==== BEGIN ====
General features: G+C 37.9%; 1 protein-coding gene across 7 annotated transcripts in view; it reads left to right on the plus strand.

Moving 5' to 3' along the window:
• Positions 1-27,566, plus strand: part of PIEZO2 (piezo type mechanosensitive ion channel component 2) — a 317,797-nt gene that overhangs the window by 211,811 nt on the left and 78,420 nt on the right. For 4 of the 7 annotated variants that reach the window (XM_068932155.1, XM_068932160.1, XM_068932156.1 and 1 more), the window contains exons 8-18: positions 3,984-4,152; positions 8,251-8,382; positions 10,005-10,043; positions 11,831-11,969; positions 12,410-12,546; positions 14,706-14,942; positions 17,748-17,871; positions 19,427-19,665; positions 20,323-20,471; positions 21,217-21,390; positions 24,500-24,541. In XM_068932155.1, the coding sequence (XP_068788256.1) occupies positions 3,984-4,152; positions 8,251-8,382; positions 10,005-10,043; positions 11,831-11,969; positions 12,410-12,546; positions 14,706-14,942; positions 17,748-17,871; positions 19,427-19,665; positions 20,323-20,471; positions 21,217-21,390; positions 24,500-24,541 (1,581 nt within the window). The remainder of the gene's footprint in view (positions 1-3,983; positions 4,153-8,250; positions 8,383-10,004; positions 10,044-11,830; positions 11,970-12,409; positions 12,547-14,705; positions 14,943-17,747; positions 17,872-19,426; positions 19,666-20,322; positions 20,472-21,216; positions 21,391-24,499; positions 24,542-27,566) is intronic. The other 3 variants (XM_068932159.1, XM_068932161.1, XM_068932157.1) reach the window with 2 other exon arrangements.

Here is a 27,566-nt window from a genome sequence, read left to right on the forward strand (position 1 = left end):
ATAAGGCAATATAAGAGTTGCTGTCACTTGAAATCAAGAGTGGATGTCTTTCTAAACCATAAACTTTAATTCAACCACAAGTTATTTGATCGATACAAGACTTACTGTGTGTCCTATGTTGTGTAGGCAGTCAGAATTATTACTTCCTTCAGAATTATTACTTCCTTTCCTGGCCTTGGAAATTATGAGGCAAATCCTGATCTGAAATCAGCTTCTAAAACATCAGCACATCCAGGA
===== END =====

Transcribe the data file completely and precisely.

General features: G+C 37.9%; 1 protein-coding gene across 7 annotated transcripts in view; it reads left to right on the plus strand.

Moving 5' to 3' along the window:
• Positions 1-27,566, plus strand: part of PIEZO2 (piezo type mechanosensitive ion channel component 2) — a 317,797-nt gene that overhangs the window by 211,811 nt on the left and 78,420 nt on the right. For 4 of the 7 annotated variants that reach the window (XM_068932155.1, XM_068932160.1, XM_068932156.1 and 1 more), the window contains exons 8-18: positions 3,984-4,152; positions 8,251-8,382; positions 10,005-10,043; positions 11,831-11,969; positions 12,410-12,546; positions 14,706-14,942; positions 17,748-17,871; positions 19,427-19,665; positions 20,323-20,471; positions 21,217-21,390; positions 24,500-24,541. In XM_068932155.1, the coding sequence (XP_068788256.1) occupies positions 3,984-4,152; positions 8,251-8,382; positions 10,005-10,043; positions 11,831-11,969; positions 12,410-12,546; positions 14,706-14,942; positions 17,748-17,871; positions 19,427-19,665; positions 20,323-20,471; positions 21,217-21,390; positions 24,500-24,541 (1,581 nt within the window). The remainder of the gene's footprint in view (positions 1-3,983; positions 4,153-8,250; positions 8,383-10,004; positions 10,044-11,830; positions 11,970-12,409; positions 12,547-14,705; positions 14,943-17,747; positions 17,872-19,426; positions 19,666-20,322; positions 20,472-21,216; positions 21,391-24,499; positions 24,542-27,566) is intronic. The other 3 variants (XM_068932159.1, XM_068932161.1, XM_068932157.1) reach the window with 2 other exon arrangements.

Here is a 27,566-nt window from a genome sequence, read left to right on the forward strand (position 1 = left end):
ATAAGGCAATATAAGAGTTGCTGTCACTTGAAATCAAGAGTGGATGTCTTTCTAAACCATAAACTTTAATTCAACCACAAGTTATTTGATCGATACAAGACTTACTGTGTGTCCTATGTTGTGTAGGCAGTCAGAATTATTACTTCCTTCAGAATTATTACTTCCTTTCCTGGCCTTGGAAATTATGAGGCAAATCCTGATCTGAAATCAGCTTCTAAAACATCAGCACATCCAGGA